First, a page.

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Gulf oil spill's tar balls latest trouble for Lake Pontchartrain

Tar balls from the Gulf oil spill were first spotted entering New Orleans' Lake Pontchartrain on Sunday, and have disrupted the lake's rebounding fishing industry.

By Bill SasserCorrespondent / July 7, 2010

Barges lined up on Tuesday to block oil from Chef Menteur Pass, which connects the Gulf of Mexico and Lake Borgne to Lake Pontchartrain.

Gerald Herbert/AP

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New Orleans

Oil on New Orleans' back doorsteps became a possibility this week with news that tar balls had entered Lake Pontchartrain, the 600-square-mile inland body of water that for generations has been the city’s playground and proved to be its Achilles' heel during hurricane Katrina.

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Fishing in the eastern waters of the lake was closed due to encroaching oil for the first time Monday, idling commercial fishers and crabbers, and sending hundreds of recreational fisherman back to their docks.

Tom Lopez, president of the Lake Pontchartrain Basin Foundation, first spotted oil entering the lake on Sunday through two passes, the Rigolets and Chef Mentur. Slipping past miles of boom and dozens of barges acting as oil barriers, the quarter- and nickel-size tar balls began washing onto shorelines and docks on Monday. Approximately 2,000 pounds of crude have been collected from the lake since Monday by containment workers using skim nets from small boats, says St. Tammany Parish president Kevin Davis.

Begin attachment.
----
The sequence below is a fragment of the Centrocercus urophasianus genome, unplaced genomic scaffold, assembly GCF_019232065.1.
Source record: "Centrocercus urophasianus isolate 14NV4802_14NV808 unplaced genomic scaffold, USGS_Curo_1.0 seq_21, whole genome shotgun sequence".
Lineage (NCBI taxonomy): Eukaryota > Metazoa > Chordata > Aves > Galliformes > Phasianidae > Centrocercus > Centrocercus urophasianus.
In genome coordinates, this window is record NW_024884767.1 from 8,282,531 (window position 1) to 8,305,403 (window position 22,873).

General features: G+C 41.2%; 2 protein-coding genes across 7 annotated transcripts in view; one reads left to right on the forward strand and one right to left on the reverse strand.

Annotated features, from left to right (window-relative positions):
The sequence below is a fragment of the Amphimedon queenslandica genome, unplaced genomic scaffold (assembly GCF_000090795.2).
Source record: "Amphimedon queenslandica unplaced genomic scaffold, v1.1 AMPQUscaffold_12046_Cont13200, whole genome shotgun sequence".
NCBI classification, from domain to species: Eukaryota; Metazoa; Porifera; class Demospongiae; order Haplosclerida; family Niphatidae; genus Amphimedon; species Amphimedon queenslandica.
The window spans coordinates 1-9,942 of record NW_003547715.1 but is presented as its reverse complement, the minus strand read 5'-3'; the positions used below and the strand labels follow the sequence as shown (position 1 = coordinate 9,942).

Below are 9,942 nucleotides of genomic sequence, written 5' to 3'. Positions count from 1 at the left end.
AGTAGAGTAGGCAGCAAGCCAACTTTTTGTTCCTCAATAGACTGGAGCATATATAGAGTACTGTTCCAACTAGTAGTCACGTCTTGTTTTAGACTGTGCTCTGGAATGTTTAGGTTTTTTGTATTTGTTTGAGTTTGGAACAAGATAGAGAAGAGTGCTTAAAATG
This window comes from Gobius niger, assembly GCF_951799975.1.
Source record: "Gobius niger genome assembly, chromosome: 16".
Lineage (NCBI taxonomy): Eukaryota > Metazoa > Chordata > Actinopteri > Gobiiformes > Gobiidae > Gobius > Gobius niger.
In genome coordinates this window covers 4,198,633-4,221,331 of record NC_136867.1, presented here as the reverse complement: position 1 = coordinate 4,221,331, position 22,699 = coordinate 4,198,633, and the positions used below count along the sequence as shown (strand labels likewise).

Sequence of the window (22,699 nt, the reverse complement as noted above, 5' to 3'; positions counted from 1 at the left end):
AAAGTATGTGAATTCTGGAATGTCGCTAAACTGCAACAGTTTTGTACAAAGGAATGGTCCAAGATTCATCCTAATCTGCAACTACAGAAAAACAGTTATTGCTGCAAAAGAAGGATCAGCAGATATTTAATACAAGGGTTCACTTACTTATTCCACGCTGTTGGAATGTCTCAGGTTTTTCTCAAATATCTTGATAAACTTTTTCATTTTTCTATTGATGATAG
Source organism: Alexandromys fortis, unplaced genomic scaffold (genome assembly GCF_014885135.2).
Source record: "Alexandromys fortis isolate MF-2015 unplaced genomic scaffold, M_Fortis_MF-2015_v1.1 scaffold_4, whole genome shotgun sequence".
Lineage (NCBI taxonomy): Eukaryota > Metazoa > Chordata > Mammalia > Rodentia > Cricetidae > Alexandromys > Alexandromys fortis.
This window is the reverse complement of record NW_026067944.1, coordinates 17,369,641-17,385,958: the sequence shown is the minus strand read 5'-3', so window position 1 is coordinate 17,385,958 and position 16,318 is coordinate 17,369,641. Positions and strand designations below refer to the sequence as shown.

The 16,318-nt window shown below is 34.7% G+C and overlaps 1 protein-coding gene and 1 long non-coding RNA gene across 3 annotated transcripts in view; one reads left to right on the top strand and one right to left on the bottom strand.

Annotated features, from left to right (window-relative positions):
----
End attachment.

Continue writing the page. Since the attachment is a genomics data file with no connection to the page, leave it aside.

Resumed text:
Compared with the beaches and marshes stretching from central Louisiana to the Florida Panhandle that have been soiled with oil from the blown wellhead in the Gulf, the oil that has entered Lake Pontchartrain has so far been a minor skirmish in the region’s ongoing war with the spill. But the tar balls and oily sheens, blown in over the past few days by remnants of hurricane Alex and another low pressure system that formed just offshore in its wake, are causing worries about what an active tropical storm season could mean for the lake in coming months.

Tropical weather will have an impact,” says Mr. Lopez. “The normal wind and current patterns don’t tend to push the oil right into the lake. It has to have these complex patterns we’ve seen over the past few days to do it. But once the oil gets close, the tides coming through the passes are very strong, and the currents will carry it right into the lake.”

Rough weather continues to keep skimmer boats in dock, says Mr. Davis, but the lake’s first lines of defense – including 39 stationary barges acting as solid boom, 10 miles of floating heavy boom, and 9,000 feet of newly installed stationary boom – helped keep additional oil out. Twenty-four skimmers have been docked due to choppy water, but a small armada of 50 other boats met the tar balls head on.

“If those get on shore, they will melt and dissolve and get back into the water, so we have to clean it up before that can happen,” Davis says. “We [are] keeping our fingers crossed that we have good weather and get the skimmer back, and hopefully the fishing closures can be lifted soon.”

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